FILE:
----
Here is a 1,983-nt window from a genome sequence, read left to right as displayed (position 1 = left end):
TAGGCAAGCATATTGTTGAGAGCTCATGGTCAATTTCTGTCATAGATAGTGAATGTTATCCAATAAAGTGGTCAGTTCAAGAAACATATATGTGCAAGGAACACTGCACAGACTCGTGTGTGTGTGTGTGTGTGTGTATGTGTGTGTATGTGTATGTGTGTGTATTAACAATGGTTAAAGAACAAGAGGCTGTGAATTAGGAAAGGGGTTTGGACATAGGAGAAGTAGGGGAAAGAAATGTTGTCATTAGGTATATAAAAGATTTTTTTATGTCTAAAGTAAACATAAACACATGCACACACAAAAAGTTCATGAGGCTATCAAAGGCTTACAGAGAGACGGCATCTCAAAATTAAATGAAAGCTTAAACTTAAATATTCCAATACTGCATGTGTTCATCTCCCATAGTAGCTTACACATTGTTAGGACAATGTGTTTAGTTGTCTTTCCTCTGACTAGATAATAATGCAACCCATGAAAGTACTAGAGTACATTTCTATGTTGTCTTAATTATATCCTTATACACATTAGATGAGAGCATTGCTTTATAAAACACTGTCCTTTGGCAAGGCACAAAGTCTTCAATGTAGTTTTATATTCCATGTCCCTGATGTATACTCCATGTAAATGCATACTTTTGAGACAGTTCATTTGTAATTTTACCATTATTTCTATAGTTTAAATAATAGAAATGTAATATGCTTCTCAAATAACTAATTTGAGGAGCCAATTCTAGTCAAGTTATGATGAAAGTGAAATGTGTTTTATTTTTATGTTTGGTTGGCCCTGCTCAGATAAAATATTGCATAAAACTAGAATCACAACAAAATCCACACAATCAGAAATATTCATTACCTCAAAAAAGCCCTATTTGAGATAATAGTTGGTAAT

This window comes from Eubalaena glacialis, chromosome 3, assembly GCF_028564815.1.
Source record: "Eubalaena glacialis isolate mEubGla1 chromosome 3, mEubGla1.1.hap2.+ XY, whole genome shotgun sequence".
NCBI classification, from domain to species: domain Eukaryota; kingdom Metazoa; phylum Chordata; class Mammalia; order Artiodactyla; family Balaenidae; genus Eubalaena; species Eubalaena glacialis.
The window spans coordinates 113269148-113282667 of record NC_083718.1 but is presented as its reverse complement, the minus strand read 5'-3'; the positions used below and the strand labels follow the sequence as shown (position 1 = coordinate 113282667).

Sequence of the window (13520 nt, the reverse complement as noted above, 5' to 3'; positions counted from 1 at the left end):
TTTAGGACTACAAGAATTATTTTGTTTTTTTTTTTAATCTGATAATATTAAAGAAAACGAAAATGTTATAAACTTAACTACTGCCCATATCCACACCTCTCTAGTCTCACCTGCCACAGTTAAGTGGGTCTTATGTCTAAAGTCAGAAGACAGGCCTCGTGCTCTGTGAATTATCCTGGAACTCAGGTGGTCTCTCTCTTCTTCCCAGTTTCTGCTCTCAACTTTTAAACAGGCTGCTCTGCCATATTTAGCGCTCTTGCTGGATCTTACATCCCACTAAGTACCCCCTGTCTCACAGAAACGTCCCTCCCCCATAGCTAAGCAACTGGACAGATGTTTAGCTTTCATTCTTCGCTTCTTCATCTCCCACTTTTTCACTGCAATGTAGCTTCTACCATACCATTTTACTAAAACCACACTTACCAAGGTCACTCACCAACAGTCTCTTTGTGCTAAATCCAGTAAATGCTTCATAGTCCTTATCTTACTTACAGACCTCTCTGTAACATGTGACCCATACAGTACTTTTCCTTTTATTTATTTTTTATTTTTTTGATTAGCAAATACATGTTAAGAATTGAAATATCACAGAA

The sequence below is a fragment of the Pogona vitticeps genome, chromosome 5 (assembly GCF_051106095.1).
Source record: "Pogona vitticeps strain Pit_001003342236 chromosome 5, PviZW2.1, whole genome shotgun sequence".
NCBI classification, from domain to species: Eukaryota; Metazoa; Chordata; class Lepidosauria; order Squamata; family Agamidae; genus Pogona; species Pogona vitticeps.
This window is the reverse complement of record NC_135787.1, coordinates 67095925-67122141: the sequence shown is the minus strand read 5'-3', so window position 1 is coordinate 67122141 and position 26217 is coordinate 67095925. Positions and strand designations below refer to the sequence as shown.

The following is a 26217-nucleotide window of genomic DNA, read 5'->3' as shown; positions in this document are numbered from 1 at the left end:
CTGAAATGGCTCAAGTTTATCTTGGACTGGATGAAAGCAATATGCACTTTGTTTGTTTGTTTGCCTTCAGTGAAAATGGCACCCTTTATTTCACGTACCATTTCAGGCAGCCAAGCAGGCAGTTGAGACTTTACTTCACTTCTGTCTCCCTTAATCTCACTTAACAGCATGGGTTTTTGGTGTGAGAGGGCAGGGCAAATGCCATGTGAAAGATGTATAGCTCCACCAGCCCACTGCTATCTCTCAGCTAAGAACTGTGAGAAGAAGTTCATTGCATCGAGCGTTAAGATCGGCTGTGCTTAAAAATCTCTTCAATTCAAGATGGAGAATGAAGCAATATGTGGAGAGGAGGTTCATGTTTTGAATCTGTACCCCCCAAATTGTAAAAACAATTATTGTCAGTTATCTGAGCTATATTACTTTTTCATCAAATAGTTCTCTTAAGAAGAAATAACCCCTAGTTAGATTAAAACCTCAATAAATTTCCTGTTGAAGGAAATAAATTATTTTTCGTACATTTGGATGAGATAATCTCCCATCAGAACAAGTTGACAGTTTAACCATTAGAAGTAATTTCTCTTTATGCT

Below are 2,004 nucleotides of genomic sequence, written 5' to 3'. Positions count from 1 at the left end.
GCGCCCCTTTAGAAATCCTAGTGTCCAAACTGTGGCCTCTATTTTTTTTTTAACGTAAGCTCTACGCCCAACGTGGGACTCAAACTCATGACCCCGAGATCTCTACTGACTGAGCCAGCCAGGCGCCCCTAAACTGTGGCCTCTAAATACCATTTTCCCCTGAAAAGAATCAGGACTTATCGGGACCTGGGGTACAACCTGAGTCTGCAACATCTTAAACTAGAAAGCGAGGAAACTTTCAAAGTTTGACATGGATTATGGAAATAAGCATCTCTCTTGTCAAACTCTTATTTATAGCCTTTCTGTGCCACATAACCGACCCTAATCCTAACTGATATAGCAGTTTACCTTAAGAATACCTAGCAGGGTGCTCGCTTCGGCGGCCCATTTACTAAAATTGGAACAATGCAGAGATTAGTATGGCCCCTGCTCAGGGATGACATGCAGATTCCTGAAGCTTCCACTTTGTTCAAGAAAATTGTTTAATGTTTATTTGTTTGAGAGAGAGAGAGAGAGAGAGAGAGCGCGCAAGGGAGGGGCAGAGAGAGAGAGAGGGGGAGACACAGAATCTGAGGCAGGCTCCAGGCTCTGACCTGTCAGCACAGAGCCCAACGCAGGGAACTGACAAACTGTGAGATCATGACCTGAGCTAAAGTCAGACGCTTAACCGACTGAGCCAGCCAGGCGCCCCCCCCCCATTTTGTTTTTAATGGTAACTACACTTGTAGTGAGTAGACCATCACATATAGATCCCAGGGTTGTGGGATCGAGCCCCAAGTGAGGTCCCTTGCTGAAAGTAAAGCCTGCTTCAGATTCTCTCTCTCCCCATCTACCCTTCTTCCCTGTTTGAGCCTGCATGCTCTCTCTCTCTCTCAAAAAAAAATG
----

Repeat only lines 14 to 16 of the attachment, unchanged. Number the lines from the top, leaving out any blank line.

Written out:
CTGAAATGGCTCAAGTTTATCTTGGACTGGATGAAAGCAATATGCACTTTGTTTGTTTGTTTGCCTTCAGTGAAAATGGCACCCTTTATTTCACGTACCATTTCAGGCAGCCAAGCAGGCAGTTGAGACTTTACTTCACTTCTGTCTCCCTTAATCTCACTTAACAGCATGGGTTTTTGGTGTGAGAGGGCAGGGCAAATGCCATGTGAAAGATGTATAGCTCCACCAGCCCACTGCTATCTCTCAGCTAAGAACTGTGAGAAGAAGTTCATTGCATCGAGCGTTAAGATCGGCTGTGCTTAAAAATCTCTTCAATTCAAGATGGAGAATGAAGCAATATGTGGAGAGGAGGTTCATGTTTTGAATCTGTACCCCCCAAATTGTAAAAACAATTATTGTCAGTTATCTGAGCTATATTACTTTTTCATCAAATAGTTCTCTTAAGAAGAAATAACCCCTAGTTAGATTAAAACCTCAATAAATTTCCTGTTGAAGGAAATAAATTATTTTTCGTACATTTGGATGAGATAATCTCCCATCAGAACAAGTTGACAGTTTAACCATTAGAAGTAATTTCTCTTTATGCT

Below are 2,004 nucleotides of genomic sequence, written 5' to 3'. Positions count from 1 at the left end.
GCGCCCCTTTAGAAATCCTAGTGTCCAAACTGTGGCCTCTATTTTTTTTTTAACGTAAGCTCTACGCCCAACGTGGGACTCAAACTCATGACCCCGAGATCTCTACTGACTGAGCCAGCCAGGCGCCCCTAAACTGTGGCCTCTAAATACCATTTTCCCCTGAAAAGAATCAGGACTTATCGGGACCTGGGGTACAACCTGAGTCTGCAACATCTTAAACTAGAAAGCGAGGAAACTTTCAAAGTTTGACATGGATTATGGAAATAAGCATCTCTCTTGTCAAACTCTTATTTATAGCCTTTCTGTGCCACATAACCGACCCTAATCCTAACTGATATAGCAGTTTACCTTAAGAATACCTAGCAGGGTGCTCGCTTCGGCGGCCCATTTACTAAAATTGGAACAATGCAGAGATTAGTATGGCCCCTGCTCAGGGATGACATGCAGATTCCTGAAGCTTCCACTTTGTTCAAGAAAATTGTTTAATGTTTATTTGTTTGAGAGAGAGAGAGAGAGAGAGAGAGCGCGCAAGGGAGGGGCAGAGAGAGAGAGAGGGGGAGACACAGAATCTGAGGCAGGCTCCAGGCTCTGACCTGTCAGCACAGAGCCCAACGCAGGGAACTGACAAACTGTGAGATCATGACCTGAGCTAAAGTCAGACGCTTAACCGACTGAGCCAGCCAGGCGCCCCCCCCCCATTTTGTTTTTAATGGTAACTACACTTGTAGTGAGTAGACCATCACATATAGATCCCAGGGTTGTGGGATCGAGCCCCAAGTGAGGTCCCTTGCTGAAAGTAAAGCCTGCTTCAGATTCTCTCTCTCCCCATCTACCCTTCTTCCCTGTTTGAGCCTGCATGCTCTCTCTCTCTCTCAAAAAAAAATG